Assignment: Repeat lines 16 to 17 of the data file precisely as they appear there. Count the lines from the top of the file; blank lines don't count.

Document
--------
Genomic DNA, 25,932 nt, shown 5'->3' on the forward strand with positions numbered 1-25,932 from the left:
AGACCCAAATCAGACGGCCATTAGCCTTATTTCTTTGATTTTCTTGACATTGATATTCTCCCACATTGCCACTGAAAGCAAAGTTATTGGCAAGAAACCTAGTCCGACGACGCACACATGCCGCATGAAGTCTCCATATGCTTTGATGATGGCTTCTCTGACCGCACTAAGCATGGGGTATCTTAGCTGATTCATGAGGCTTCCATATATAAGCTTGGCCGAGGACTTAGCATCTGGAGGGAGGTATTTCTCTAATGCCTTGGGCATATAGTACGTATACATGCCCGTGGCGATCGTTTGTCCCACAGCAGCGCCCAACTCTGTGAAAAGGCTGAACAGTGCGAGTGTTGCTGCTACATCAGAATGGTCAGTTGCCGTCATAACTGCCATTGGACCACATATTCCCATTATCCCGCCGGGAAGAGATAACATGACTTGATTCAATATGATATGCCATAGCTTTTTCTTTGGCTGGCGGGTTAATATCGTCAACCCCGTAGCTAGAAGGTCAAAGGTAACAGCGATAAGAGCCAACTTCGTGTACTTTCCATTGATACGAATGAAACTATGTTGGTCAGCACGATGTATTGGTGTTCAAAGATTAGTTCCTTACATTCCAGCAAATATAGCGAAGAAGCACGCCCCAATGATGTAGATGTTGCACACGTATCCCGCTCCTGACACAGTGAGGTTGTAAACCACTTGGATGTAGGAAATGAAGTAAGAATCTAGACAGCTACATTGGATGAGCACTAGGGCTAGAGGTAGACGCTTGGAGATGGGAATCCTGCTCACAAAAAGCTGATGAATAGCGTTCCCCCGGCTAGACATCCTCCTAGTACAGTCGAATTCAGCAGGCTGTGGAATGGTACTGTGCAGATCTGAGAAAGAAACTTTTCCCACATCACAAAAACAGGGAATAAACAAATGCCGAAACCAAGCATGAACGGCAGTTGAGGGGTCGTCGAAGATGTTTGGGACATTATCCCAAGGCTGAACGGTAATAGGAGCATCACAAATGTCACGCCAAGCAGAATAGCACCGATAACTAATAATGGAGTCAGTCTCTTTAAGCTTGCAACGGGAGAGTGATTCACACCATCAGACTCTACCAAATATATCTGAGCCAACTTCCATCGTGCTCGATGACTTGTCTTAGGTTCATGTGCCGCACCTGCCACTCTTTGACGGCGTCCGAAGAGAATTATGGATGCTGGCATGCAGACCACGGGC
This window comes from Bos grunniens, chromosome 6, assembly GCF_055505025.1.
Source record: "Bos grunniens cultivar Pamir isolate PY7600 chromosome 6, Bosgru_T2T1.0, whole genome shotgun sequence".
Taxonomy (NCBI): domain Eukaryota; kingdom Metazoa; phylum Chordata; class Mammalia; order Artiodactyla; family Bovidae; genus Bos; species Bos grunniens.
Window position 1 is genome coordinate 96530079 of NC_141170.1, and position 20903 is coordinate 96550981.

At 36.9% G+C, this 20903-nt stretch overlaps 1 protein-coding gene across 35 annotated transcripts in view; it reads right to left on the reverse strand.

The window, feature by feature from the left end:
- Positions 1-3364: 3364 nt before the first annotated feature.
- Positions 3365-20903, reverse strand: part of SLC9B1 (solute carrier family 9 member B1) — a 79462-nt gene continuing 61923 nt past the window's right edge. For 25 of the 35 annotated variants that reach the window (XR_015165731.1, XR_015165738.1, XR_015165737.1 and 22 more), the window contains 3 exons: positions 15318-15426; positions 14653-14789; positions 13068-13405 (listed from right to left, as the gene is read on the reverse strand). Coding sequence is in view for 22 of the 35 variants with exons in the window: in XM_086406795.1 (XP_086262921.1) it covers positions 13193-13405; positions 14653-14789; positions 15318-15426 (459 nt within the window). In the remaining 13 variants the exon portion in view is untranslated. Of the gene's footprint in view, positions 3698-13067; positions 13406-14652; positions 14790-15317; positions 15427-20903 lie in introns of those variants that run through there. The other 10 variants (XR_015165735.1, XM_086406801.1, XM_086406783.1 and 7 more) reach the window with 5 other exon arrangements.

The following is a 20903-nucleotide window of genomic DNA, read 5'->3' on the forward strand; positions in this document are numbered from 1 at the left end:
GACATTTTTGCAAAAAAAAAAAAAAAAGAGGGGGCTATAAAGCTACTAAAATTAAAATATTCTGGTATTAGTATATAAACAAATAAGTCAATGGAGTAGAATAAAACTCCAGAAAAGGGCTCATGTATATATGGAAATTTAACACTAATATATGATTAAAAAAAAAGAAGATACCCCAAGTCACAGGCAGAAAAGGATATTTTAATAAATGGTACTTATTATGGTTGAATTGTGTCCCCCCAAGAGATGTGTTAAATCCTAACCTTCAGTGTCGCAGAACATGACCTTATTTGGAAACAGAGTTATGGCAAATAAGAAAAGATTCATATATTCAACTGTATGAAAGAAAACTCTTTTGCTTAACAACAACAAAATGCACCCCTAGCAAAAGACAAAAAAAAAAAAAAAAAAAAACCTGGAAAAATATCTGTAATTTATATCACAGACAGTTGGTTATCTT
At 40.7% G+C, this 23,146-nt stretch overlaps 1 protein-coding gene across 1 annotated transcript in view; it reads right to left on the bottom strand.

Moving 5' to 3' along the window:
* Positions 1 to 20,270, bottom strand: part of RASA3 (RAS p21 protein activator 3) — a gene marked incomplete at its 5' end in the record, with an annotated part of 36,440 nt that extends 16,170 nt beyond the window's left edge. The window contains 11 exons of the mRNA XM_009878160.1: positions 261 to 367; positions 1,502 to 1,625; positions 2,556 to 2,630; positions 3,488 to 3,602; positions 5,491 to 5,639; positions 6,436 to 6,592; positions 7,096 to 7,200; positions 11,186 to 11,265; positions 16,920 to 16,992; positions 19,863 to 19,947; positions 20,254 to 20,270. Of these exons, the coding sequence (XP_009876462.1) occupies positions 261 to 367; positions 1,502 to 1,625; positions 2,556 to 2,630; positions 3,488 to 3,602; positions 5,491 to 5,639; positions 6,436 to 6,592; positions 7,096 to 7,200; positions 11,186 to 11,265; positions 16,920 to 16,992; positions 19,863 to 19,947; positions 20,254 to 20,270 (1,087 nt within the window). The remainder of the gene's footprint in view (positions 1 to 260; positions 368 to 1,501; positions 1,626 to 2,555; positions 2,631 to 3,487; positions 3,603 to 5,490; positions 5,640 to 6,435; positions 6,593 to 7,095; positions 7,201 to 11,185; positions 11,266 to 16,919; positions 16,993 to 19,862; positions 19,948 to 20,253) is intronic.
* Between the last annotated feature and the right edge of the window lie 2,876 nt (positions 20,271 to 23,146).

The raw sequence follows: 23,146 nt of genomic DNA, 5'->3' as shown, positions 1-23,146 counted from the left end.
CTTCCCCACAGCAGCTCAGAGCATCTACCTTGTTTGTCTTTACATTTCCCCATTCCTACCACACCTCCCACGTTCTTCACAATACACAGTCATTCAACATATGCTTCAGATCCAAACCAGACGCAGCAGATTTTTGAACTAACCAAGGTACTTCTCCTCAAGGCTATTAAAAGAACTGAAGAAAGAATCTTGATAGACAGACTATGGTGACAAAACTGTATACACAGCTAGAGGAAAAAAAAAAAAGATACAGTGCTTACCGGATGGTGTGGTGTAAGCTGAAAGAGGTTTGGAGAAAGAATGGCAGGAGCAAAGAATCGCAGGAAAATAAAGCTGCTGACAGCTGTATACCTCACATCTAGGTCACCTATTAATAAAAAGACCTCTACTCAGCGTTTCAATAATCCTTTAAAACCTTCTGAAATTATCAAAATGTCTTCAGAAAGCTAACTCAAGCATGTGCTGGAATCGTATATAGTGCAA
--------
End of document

* Between the last annotated feature and the right edge of the window lie 2,876 nt (positions 20,271 to 23,146).

The raw sequence follows: 23,146 nt of genomic DNA, 5'->3' as shown, positions 1-23,146 counted from the left end.